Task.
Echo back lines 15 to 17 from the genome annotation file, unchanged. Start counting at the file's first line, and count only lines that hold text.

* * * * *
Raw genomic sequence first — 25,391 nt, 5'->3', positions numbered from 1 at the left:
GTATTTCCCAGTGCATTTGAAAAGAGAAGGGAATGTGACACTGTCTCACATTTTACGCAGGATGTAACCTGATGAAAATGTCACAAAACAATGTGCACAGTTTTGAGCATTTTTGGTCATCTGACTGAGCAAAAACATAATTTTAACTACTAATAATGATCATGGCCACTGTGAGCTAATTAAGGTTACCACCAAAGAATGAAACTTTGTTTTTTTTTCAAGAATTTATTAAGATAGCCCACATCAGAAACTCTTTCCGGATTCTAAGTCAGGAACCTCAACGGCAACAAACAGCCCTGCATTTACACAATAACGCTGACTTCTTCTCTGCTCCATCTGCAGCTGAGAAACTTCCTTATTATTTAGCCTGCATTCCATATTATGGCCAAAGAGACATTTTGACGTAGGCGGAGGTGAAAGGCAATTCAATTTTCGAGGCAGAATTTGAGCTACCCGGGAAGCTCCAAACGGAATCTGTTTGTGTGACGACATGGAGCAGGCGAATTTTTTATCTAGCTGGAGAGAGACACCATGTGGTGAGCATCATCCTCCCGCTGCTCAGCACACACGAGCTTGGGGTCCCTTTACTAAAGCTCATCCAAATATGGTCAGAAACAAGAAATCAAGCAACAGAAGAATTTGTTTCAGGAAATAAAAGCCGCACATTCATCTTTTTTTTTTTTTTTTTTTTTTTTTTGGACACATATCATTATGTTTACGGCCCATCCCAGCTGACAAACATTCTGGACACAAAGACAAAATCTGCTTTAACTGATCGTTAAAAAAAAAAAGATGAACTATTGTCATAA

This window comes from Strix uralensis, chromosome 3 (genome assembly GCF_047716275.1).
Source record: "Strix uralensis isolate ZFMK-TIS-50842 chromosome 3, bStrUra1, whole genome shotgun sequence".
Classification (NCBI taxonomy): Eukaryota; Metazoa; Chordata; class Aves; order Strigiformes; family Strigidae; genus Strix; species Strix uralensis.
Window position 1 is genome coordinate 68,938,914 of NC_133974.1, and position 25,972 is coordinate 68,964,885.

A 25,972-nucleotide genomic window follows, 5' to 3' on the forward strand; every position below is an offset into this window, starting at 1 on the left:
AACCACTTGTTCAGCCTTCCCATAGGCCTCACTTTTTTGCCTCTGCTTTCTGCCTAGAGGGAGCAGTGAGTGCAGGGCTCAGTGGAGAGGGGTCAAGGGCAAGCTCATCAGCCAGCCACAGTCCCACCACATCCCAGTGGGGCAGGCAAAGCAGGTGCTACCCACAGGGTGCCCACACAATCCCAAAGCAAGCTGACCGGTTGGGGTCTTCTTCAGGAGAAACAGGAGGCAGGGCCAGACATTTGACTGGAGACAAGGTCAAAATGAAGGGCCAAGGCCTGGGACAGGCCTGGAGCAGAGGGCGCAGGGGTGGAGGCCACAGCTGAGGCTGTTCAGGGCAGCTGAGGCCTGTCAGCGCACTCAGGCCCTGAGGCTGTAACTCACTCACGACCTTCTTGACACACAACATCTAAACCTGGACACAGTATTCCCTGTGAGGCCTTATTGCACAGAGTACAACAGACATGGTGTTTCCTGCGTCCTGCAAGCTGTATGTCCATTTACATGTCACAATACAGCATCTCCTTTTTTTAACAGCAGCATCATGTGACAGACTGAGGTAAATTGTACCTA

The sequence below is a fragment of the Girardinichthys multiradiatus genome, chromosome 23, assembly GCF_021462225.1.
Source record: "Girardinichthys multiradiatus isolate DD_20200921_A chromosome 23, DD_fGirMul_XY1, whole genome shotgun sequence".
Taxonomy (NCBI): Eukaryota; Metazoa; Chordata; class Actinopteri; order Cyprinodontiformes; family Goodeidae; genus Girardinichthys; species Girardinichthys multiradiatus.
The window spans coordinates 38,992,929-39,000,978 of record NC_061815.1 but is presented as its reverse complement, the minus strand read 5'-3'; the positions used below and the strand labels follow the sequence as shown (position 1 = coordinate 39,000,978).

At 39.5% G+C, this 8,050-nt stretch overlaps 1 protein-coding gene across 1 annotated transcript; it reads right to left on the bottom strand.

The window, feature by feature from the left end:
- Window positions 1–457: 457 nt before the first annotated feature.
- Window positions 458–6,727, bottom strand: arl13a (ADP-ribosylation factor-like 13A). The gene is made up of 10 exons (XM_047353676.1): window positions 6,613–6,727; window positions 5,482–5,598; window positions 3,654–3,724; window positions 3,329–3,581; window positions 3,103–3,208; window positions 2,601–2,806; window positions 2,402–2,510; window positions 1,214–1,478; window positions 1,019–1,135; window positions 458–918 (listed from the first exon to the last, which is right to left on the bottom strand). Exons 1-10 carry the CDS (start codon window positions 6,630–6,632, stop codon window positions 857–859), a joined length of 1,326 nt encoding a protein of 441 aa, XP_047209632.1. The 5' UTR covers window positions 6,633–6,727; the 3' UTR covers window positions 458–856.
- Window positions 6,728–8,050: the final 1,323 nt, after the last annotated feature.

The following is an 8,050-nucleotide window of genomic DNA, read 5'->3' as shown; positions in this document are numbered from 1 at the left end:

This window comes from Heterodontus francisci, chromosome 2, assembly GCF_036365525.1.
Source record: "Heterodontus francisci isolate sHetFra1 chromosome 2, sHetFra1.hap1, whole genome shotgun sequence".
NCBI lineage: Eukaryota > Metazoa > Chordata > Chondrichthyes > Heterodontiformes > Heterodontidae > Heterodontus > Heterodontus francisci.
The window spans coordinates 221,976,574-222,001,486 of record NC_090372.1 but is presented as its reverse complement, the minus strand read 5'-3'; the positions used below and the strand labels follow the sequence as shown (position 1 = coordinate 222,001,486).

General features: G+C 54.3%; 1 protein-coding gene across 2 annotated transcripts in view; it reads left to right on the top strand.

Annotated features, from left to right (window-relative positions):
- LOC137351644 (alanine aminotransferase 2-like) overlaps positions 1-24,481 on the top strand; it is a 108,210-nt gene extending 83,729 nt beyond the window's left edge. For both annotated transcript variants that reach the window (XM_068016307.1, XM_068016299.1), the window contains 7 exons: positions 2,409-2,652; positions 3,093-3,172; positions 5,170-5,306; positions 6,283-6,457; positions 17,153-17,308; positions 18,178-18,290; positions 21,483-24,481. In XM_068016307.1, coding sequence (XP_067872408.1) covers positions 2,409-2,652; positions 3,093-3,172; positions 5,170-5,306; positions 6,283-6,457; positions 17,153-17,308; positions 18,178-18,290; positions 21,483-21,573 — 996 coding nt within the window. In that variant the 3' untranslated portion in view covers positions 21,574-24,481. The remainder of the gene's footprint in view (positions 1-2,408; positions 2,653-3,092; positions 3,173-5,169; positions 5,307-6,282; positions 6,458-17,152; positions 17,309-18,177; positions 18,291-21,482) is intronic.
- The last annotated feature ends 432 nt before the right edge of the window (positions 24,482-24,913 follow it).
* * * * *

- Window positions 1–457: 457 nt before the first annotated feature.
- Window positions 458–6,727, bottom strand: arl13a (ADP-ribosylation factor-like 13A). The gene is made up of 10 exons (XM_047353676.1): window positions 6,613–6,727; window positions 5,482–5,598; window positions 3,654–3,724; window positions 3,329–3,581; window positions 3,103–3,208; window positions 2,601–2,806; window positions 2,402–2,510; window positions 1,214–1,478; window positions 1,019–1,135; window positions 458–918 (listed from the first exon to the last, which is right to left on the bottom strand). Exons 1-10 carry the CDS (start codon window positions 6,630–6,632, stop codon window positions 857–859), a joined length of 1,326 nt encoding a protein of 441 aa, XP_047209632.1. The 5' UTR covers window positions 6,633–6,727; the 3' UTR covers window positions 458–856.
- Window positions 6,728–8,050: the final 1,323 nt, after the last annotated feature.